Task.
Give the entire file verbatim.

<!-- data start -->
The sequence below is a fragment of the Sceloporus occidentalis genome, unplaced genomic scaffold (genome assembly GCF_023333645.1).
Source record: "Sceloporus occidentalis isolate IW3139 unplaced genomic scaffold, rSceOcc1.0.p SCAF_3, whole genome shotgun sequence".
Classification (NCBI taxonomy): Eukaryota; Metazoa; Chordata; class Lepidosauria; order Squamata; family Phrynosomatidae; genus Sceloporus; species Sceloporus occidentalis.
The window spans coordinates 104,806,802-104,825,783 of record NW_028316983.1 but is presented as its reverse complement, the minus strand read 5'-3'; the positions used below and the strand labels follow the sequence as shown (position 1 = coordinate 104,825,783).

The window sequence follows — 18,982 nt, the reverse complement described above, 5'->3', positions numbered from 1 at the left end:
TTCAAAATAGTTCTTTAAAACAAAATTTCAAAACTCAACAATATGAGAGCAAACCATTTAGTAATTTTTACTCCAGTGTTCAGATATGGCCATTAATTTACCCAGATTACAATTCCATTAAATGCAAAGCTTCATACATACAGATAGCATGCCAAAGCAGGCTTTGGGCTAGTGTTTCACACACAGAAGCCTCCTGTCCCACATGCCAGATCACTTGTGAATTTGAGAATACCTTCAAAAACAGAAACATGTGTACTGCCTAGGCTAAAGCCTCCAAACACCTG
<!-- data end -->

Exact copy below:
The sequence below is a fragment of the Sceloporus occidentalis genome, unplaced genomic scaffold (genome assembly GCF_023333645.1).
Source record: "Sceloporus occidentalis isolate IW3139 unplaced genomic scaffold, rSceOcc1.0.p SCAF_3, whole genome shotgun sequence".
Classification (NCBI taxonomy): Eukaryota; Metazoa; Chordata; class Lepidosauria; order Squamata; family Phrynosomatidae; genus Sceloporus; species Sceloporus occidentalis.
The window spans coordinates 104,806,802-104,825,783 of record NW_028316983.1 but is presented as its reverse complement, the minus strand read 5'-3'; the positions used below and the strand labels follow the sequence as shown (position 1 = coordinate 104,825,783).

The window sequence follows — 18,982 nt, the reverse complement described above, 5'->3', positions numbered from 1 at the left end:
TTCAAAATAGTTCTTTAAAACAAAATTTCAAAACTCAACAATATGAGAGCAAACCATTTAGTAATTTTTACTCCAGTGTTCAGATATGGCCATTAATTTACCCAGATTACAATTCCATTAAATGCAAAGCTTCATACATACAGATAGCATGCCAAAGCAGGCTTTGGGCTAGTGTTTCACACACAGAAGCCTCCTGTCCCACATGCCAGATCACTTGTGAATTTGAGAATACCTTCAAAAACAGAAACATGTGTACTGCCTAGGCTAAAGCCTCCAAACACCTG